It is clear to anybody who visits Ceduna now that the community has come a long way, and there is a returned sense of pride in the region. The card is not a silver bullet. This government has been clear on that from the outset. But it's clear that it has provided a circuit-breaker that, in tandem with wraparound support services and a lot of hard work within communities, is making a difference. Across the four sites, card participants are spending more of their welfare payments on essential items for themselves and their families, such as food, paying bills, clothes, household goods and fuel. This is confirmed by our card usage data, which shows that spending at supermarkets is up by almost 35 per cent and spending on household goods by over 160 per cent. Over the life of the program over $125 million has been spent at businesses that sell groceries and food that could not be spent on restricted items like alcohol, drugs and gambling products.
There have been more than a dozen evaluations of the CDC, which have provided consistent evidence about welfare quarantining. The policies show decreases in drug and alcohol issues; decreases in crime, violence and antisocial behaviour; improvements in child health and wellbeing; improvements in financial management; and ongoing and even strengthened community support.
I also want to put on record that the government is not interested in telling people where to spend their social security payments. We have no issue with people having a beer or putting a punt on from time to time, which is exactly why there is a percentage of the payment that is exempt from quarantine. What this program seeks to do is to reduce spending on alcohol and gambling products which, when consumed in large quantities, cause significant social harm for individuals, their families and their communities.
It is also the reason the government has been investing heavily in the technology that sits around the cashless debit card. It is practically no different to the debit cards that any of us in this chamber have in our wallets. It can be used in more than 900,000 stores across the country, basically anywhere an EFTPOS machine is available. It is for this reason that we are committed to transitioning income management participants in the Northern Territory and Cape York onto the cashless debit card. It provides income management participants with greater consumer choice and autonomy while reducing red tape for businesses. For example, it provides interest on participants' funds, gives access to new technology such as contactless payment, provides greater choice as to where participants can shop and enables participants to know when and how their money is being used, just like you or I do every day with our own bank cards.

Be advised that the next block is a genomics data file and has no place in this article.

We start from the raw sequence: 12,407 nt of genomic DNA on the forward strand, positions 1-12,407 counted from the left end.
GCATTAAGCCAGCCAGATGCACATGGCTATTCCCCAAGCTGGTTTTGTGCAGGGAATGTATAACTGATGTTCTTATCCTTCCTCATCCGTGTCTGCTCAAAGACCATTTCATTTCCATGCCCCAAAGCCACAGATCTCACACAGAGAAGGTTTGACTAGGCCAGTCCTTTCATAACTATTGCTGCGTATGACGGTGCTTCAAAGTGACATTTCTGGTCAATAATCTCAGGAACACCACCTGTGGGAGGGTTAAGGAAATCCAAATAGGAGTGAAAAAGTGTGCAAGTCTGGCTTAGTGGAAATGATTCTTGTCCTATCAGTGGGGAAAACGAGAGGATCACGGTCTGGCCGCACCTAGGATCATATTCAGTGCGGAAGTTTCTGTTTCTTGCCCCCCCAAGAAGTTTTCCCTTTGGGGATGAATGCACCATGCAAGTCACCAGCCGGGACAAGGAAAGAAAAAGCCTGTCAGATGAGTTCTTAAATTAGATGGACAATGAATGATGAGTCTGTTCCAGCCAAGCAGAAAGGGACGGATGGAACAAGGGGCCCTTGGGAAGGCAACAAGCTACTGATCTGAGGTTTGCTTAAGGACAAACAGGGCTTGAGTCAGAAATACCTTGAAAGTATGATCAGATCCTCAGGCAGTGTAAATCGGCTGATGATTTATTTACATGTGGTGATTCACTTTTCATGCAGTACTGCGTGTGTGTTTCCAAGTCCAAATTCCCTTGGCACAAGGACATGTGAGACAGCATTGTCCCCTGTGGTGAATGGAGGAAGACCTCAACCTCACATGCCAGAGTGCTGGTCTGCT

The government has trialled income management through the BasicsCard and the cashless debit card in different communities to improve financial management and reduce harm. The government recognises that the BasicsCard was defective and can restrict an individual's ability to have choice. It is simply that—basic—and only works in around 16,000 stores that have signed a merchant agreement with Services Australia. The government is disappointed that those opposite are not willing to provide participants in the Northern Territory with the benefits of the cashless debit card, which is more user-friendly and works everywhere, except when individuals try to purchase alcohol, gambling products or some gift cards or to withdraw cash, at over 900,000 stores.
I also want to correct claims from those opposite that the cashless debit card is only targeted at Indigenous Australians. Across the four existing sites, about 34 per cent of total participants are Indigenous. The card applies equally to all eligible welfare recipients and is in locations where it has been identified that it can support people, families and communities experiencing high levels of welfare dependency and social harm. Anyone residing in locations where the cashless debit card operates and receiving an eligible payment will become a participant.
You just have a look at the positive impacts the cashless debit card has had across the current four program areas, from a reduction in drug and alcohol related presentations in emergency wards and fewer police call-outs late at night to a general feeling of improved safety on the streets in those towns. We cannot stand by and allow these communities to return to the levels of disadvantage and dysfunction that were so prevalent before their leaders had the courage to come to government and ask for the cashless debit card. As I've met with people who are on the cashless debit card across the country, many have told me how it has helped them improve their lives and helped them budget. From business leaders, local Indigenous leaders, local government, police and health officials there is a consistent message: the card must stay. It's the view of these people who actually live in cashless debit card regions that we should be listening to and considering in this debate.
I would like to take this opportunity to read a joint statement from eight community leaders: Ian Trust, Jean O'Reeri, Robyn Nolan, Corey McLennan, Tammy Williams, Maxine McLeod, John Bowler and Faye Whiffin, who provided the following statement in support of the cashless debit card. This statement was prepared at the request of Senator Patrick, who, I'm extremely disappointed to note, has heard the feedback from the community leaders who have asked for this to continue and dismissed it. The statement reads as follows:
We, the undersigned, support the passage of the Social Security (Administration) Amendment (Continuation of Cashless Welfare) Bill 2020 to pass. In principle, we support the continuation of the CDC as an ongoing income management program, to make the existing CDC trial sites permanent, and to transition income management in the Northern Territory and the Cape York region from the BasicsCard to the CDC.